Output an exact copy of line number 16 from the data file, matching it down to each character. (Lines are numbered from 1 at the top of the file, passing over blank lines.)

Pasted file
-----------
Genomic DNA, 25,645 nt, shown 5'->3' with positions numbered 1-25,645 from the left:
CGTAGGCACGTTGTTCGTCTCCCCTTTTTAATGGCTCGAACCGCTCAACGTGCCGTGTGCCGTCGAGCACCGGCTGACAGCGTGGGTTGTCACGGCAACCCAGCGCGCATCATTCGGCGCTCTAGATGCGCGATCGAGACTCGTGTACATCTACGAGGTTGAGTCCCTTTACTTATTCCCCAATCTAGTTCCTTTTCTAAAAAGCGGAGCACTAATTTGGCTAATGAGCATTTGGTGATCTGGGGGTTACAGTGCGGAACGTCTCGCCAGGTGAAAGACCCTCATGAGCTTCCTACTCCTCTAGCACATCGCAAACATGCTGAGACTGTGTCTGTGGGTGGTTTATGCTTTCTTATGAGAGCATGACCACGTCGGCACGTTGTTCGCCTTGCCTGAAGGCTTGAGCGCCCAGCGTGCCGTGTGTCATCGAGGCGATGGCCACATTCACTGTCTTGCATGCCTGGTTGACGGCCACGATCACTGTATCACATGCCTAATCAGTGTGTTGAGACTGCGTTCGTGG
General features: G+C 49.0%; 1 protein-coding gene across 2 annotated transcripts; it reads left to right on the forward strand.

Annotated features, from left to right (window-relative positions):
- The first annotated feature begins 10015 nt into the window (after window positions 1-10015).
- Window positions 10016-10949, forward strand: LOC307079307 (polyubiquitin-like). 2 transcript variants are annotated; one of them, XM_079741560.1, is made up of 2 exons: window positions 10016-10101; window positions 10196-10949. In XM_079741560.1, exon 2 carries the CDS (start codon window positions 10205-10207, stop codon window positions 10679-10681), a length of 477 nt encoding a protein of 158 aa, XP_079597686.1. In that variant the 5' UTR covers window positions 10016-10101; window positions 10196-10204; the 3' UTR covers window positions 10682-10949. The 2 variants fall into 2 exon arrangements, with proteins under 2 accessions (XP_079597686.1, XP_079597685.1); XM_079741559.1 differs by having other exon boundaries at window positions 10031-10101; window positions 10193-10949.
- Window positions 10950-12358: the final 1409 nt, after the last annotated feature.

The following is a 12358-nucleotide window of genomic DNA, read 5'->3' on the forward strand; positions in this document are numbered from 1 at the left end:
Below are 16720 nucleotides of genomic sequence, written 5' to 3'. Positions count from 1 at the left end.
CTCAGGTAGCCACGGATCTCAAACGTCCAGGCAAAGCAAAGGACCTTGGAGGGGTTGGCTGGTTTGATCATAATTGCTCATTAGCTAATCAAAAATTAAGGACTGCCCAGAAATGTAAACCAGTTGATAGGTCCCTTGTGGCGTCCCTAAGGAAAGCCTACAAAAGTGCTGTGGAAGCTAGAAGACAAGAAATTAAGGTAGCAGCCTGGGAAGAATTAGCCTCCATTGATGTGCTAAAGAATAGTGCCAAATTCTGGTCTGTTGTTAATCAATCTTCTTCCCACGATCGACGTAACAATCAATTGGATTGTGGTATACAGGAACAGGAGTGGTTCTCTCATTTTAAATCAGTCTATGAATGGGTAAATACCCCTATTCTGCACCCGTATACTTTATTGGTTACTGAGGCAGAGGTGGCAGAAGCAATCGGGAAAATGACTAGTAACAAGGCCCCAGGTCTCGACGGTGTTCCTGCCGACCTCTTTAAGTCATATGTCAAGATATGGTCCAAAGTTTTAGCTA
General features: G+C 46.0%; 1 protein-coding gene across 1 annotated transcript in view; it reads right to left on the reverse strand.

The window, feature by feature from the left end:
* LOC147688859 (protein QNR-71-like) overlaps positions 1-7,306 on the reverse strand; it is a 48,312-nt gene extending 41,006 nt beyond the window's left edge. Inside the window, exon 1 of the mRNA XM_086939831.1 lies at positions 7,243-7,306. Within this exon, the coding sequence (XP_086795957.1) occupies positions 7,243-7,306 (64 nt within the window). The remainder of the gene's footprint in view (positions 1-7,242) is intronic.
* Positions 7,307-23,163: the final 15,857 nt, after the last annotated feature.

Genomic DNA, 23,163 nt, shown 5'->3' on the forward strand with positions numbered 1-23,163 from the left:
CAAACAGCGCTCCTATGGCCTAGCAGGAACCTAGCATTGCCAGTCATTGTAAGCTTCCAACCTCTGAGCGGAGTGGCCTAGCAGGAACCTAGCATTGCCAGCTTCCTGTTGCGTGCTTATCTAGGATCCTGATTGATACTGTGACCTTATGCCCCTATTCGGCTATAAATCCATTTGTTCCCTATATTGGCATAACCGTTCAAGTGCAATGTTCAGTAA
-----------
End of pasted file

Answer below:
CAAACAGCGCTCCTATGGCCTAGCAGGAACCTAGCATTGCCAGTCATTGTAAGCTTCCAACCTCTGAGCGGAGTGGCCTAGCAGGAACCTAGCATTGCCAGCTTCCTGTTGCGTGCTTATCTAGGATCCTGATTGATACTGTGACCTTATGCCCCTATTCGGCTATAAATCCATTTGTTCCCTATATTGGCATAACCGTTCAAGTGCAATGTTCAGTAA